In the modern world we have structured our way of life around a market economy that relies on an abstract exchange value (money) to allow for easy trading of goods and services. Previously incommensurable items such as apples and books can now be magically compared and their fates determined by their comparative price. Consequently it is seen as completely justifiable to mercilessly rip apart a forest community in efforts to access the more “valuable” rocks contained in its soils. This decidedly one dimensional approach to decision making ignores many important aspects of life such as emotional attachments and the effects on the non-human lives that share the earth with us.

So much of what was once available for free we now have to purchase. It was safe to drink water from rivers. Now they are too polluted with chemicals from industries, agriculture and even sewage. Food was harvested from the environment or grown on communal land. Now we need to purchase land to grow our food or purchase the food. These are just two examples of how we have created a reality where money is a necessity. Yet it is so unequally distributed that it serves to reinforce a deeply unjust and immoral social hierarchy. A reality where millions starve while concomitantly thousands suffer from diseases related to overeating.

While money or the lack of money is not the only cause of these horrific inequalities, it certainly contributes to it. Particularly when combined with the current political systems where monetary donations to political parties have the ability to significantly influence Government policy and the laws that are enacted.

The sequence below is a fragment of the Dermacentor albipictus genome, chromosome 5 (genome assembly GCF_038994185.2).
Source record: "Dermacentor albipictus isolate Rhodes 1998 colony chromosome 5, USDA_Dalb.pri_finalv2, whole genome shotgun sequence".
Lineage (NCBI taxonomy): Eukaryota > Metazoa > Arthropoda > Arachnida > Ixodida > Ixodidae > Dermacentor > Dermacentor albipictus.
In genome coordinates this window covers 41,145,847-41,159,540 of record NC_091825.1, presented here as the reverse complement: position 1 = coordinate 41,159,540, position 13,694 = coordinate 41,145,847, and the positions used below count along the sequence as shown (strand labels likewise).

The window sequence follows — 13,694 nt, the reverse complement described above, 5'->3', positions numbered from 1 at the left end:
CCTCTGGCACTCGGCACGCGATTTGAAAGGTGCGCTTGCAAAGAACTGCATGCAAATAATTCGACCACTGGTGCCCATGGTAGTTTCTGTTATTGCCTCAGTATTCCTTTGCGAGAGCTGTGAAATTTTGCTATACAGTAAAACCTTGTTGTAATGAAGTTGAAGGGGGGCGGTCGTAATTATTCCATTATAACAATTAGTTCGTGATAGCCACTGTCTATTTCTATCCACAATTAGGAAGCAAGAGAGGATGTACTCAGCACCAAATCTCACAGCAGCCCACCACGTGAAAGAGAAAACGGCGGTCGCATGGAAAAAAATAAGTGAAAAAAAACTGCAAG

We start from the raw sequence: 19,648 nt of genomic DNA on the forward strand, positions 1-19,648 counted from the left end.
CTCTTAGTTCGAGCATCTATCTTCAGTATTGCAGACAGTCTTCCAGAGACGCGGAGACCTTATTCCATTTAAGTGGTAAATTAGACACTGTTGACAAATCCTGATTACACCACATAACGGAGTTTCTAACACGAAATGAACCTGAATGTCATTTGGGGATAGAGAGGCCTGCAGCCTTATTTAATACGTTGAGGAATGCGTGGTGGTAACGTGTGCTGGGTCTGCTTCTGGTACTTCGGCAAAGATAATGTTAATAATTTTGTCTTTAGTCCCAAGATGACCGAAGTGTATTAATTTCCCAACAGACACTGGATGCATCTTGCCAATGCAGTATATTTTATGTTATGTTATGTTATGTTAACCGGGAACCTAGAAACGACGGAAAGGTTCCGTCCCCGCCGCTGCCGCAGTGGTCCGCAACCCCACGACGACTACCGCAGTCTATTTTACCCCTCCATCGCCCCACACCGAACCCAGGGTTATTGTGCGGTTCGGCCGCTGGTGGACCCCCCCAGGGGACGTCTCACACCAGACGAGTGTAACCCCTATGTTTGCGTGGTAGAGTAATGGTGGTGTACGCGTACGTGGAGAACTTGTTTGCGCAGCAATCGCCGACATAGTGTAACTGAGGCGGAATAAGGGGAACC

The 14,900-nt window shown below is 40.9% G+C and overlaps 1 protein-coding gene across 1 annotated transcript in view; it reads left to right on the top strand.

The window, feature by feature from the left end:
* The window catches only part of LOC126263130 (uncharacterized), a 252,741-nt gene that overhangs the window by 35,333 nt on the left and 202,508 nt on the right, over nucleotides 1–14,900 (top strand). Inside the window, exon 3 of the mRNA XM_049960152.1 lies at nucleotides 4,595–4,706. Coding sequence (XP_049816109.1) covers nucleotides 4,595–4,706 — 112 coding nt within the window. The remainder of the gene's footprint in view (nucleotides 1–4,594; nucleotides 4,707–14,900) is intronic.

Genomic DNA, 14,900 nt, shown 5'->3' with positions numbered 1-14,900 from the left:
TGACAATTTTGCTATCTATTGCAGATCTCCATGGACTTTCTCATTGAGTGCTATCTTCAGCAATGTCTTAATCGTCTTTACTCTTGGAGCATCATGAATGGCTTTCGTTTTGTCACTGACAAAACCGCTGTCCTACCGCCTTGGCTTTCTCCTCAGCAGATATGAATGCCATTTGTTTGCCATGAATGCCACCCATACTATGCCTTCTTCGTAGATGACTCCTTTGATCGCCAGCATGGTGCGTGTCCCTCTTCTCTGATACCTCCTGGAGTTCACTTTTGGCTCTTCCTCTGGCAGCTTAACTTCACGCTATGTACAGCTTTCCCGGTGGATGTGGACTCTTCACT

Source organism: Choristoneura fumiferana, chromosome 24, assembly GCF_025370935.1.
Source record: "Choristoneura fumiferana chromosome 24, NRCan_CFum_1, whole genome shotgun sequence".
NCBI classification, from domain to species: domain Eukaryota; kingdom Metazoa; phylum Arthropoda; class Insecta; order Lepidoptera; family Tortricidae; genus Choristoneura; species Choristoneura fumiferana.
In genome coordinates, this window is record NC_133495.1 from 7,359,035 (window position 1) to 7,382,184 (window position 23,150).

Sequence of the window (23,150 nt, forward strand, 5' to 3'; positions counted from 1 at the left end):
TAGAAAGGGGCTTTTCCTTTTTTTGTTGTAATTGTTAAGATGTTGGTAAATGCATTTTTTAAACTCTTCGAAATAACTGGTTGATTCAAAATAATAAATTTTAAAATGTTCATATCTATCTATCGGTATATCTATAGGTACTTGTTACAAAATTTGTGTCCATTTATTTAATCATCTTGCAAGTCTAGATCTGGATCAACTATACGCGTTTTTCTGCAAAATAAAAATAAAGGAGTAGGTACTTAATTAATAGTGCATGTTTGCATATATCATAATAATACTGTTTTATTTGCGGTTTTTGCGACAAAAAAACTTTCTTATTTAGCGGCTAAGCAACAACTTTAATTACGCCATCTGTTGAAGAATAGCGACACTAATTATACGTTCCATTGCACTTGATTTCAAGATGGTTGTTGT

Certainly money gives us the power to purchase many wonderful gadgets, glorious luxuries and amusing baubles that can improve our life. The problem is that having large sums of money has become equated with the good life. Many people spend their entire life focusing on the accumulation of money to the detriment of every other consideration. Cheaper options are prioritised over aesthetically pleasing, environmentally sound and community enriching options. In this way money is accumulated by a small section of the population while the beauty and diversity of our communities (human and nonhuman) is diminished.

This preoccupation with the pursuit of money blinds us to all the precious things that cannot be bought and never will be, despite the best efforts of people wanting to profit from the commodification of every last bit of this universe. The glorious colours dancing across the horizon as the sun sets, the warm embrace from a loved one and the shared laughter of friends at play are just a few of the freely given gifts of life.

There are other ways of structuring a society so that everything is not mediated by monetary transactions. In the not too distant past in Western society, and to this day in many non-Western societies, activities such as building homes, child minding, growing food and recreation were/are shared among community members.

Recently there has been a blossoming of sharing and gifting networks that freely share, exchange or give away goods and services. They are based on a spirit of trust that an individuals needs will be met with the same degree of support and co-operation as it is given. In addition to diminishing the importance of money, these networks build community ties and contribute to meeting our basic needs to connect with others and participate in meaningful ways.  A much needed step towards a reality where we embrace all the aspects of what it is to be human and a member of the wider Earth community.

photo  © Jasmine Sathiagnanan

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